UN Drug Commission: We Didn’t Have Time To Reschedule THC This Year, Sorry
The United Nation’s Commission on Narcotic Drugs (CND) met during the 61st Session held in Vienna, Austria last month.
Legalization advocates were hopeful that the agency would finally reschedule cannabis’s psychoactive cannabinoid THC, as per a recommendation from the World Health Organization (WHO). There seemed to be many reasons to hope that THC would at least be rescheduled, or even descheduled completely. Unfortunately, doing so was delayed; the status of cannabis with more than 1% THC will still be debated until March 2019.
On March 2019, the CND will reconvene to update the antiquated narcotics conventions dating back to 1961, 1971, and 1988. These drug conventions are seen as guiding documents for member states, although many of them are now embracing legalization regardless.
According to the current United Nations narcotic conventions, cannabis, alongside coca leaf and opium poppy, may be used for therapeutic purposes. However, doing so requires that signatories coordinate in order to eliminate illegal cultivation. The WHO assesses the risks “of prevalent and harmful psychoactive substances” yearly, and advices the CND accordingly.
“As far as cannabis is concerned, the necessary clearance process is ongoing,” reports Gilles Forte, from the WHO Expert Committee on Drug Dependence. “I regret that I must inform you that the necessary clearance process to communicate this information could not be conducted in time for this meeting.”
Disappointment was a sentiment shared by many who attended the event. According to Julian Stobbs, of Fields of Green for All, a South African advocacy group: “On Thursday we went to the UN to listen to the WHO say, ‘Cut to the chase, THC isn’t as bad as you think, reschedule.’ And I thought I was going to see some history being made. Instead, it was, ‘I’m sorry we couldn’t sign it, we haven’t got the time.”
In March this year, the United Nations sent out a stern warning against member states who wish to legalize recreational cannabis.
The UN’s International Narcotics Control Board (INCB), the main drug enforcement body of the UN, cautioned international leaders of member states to ensure marijuana remains illegal. But the problem lies in the fact that the INCB is made up not of member states but of individuals, which is their way of evading political pressure.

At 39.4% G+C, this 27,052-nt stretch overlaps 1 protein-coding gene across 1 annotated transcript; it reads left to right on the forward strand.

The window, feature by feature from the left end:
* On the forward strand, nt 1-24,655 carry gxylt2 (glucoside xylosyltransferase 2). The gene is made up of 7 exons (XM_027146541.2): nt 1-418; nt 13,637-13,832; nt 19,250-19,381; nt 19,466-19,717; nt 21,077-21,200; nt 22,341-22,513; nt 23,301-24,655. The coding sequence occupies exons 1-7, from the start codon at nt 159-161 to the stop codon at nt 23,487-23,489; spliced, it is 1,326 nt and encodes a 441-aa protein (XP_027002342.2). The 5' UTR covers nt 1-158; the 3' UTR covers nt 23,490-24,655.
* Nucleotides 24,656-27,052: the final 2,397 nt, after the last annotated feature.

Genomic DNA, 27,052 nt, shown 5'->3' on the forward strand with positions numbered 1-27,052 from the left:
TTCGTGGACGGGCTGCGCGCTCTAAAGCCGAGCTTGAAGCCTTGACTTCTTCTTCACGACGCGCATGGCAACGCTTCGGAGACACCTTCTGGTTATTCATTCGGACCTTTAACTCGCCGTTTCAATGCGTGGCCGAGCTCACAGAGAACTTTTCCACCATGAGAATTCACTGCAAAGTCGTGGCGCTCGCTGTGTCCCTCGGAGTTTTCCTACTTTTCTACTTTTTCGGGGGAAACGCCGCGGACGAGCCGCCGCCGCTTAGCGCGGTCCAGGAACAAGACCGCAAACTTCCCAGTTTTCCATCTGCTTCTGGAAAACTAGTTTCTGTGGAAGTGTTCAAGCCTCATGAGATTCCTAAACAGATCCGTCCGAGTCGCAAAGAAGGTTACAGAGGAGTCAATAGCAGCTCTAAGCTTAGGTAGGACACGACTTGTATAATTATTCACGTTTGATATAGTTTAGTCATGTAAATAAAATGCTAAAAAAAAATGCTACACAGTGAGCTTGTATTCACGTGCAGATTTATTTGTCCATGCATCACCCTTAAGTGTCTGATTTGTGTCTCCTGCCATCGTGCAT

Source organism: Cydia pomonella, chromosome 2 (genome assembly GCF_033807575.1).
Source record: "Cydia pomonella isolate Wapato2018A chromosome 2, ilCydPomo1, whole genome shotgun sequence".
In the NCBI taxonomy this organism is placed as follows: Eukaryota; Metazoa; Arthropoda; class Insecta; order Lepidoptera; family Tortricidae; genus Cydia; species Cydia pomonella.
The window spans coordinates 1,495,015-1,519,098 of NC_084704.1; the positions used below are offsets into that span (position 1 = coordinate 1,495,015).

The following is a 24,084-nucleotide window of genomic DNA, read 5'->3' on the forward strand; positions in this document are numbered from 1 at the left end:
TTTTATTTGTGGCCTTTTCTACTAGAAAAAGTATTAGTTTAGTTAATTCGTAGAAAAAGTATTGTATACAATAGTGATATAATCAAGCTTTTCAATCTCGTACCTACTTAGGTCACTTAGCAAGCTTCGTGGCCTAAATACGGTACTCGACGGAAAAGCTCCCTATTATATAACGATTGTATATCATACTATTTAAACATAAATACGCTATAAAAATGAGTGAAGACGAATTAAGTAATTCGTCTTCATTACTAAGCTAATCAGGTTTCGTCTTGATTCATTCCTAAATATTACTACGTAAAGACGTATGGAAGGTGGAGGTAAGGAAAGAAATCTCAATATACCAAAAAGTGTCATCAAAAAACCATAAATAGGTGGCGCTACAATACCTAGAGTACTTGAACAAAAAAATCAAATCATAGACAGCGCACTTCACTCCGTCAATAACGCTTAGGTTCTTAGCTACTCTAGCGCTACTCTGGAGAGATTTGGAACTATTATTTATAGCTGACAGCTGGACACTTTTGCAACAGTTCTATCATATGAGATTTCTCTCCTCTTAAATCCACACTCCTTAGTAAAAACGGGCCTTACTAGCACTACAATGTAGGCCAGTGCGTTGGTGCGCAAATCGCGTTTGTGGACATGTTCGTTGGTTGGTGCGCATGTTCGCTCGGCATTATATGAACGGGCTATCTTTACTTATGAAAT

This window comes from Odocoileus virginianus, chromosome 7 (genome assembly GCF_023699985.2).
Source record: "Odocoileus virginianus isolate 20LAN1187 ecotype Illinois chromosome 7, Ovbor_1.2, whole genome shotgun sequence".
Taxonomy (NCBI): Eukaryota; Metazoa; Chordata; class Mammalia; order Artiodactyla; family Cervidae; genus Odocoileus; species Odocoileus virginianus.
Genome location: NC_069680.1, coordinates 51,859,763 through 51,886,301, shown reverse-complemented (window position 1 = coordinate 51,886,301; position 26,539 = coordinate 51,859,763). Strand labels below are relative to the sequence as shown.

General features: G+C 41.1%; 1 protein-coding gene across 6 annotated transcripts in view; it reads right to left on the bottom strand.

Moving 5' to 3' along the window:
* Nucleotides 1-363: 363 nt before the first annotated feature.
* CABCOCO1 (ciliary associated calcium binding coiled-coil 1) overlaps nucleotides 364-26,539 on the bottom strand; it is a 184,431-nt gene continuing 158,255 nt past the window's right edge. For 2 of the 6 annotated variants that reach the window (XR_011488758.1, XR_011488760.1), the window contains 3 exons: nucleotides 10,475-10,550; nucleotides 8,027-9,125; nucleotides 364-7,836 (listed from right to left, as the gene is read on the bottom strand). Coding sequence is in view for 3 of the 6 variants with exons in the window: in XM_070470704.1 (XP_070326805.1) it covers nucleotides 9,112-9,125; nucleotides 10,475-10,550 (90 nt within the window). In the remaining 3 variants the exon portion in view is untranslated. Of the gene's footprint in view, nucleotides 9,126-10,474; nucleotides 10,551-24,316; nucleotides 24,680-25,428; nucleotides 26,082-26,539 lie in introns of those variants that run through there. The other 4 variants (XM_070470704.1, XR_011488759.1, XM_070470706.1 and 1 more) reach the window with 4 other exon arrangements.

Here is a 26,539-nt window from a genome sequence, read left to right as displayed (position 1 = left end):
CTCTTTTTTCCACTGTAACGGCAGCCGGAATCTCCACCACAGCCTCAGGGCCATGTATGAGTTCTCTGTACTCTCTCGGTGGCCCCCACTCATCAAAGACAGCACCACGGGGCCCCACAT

“Governments and jurisdictions in North America have continued to pursue policies with respect to the legalization of the use of cannabis for non-medical purposes, in violation of the 1961 Convention as amended,” reads the INCB report. They specifically called out Canada, as well as other countries: “The Board notes with concern that Canada, draft legislation intended to authorize and regulate the nonmedical consumption of cannabis, was introduced in the House of Commons in April 2017,” it reads. “As the Board has stated repeatedly, if passed into law, provisions of Bill C-45, which permit non-medical and non-scientific use of cannabis would be incompatible with the obligations assumed by Canada under the 1961 Convention as amended.”
They also warned Uruguay, which is the first country in the world to legalize cannabis back in 2013, saying that the country was in “clear violation” of international drug treaties.
“The limitation of the use of controlled substances to medicinal and scientific purposes is a fundamental principle to which no derogation is permitted under the 1961 Convention as amended,” states the INCB. They went on further to slam Jamaica, whose religion permits cannabis use. In 2015, Jamaica legalized cannabis for religious reasons. “The Board reminds the Government of Jamaica and all other parties under article 4, paragraph (c), of the 1961 Convention as amended only the medical and scientific use of cannabis is authorized and that for any other purposes, including religious, is not permitted.”
WHO Has No Qualms About Medicinal Properties Of Cannabis
Earlier this year, the WHO released the initial results of a review into cannabis. Their findings were positive, and late in 2016 they even acknowledged that cannabidiol (CBD) has no health risks. A report was released discussing the health benefits of CBD, and WHO added that there are no risks for addiction nor does CBD present the potential of health problems with use. The WHO’s report supports an already large body of evidence proving the medicinal properties of cannabis.
So why are other agencies taking so long to reschedule the drug?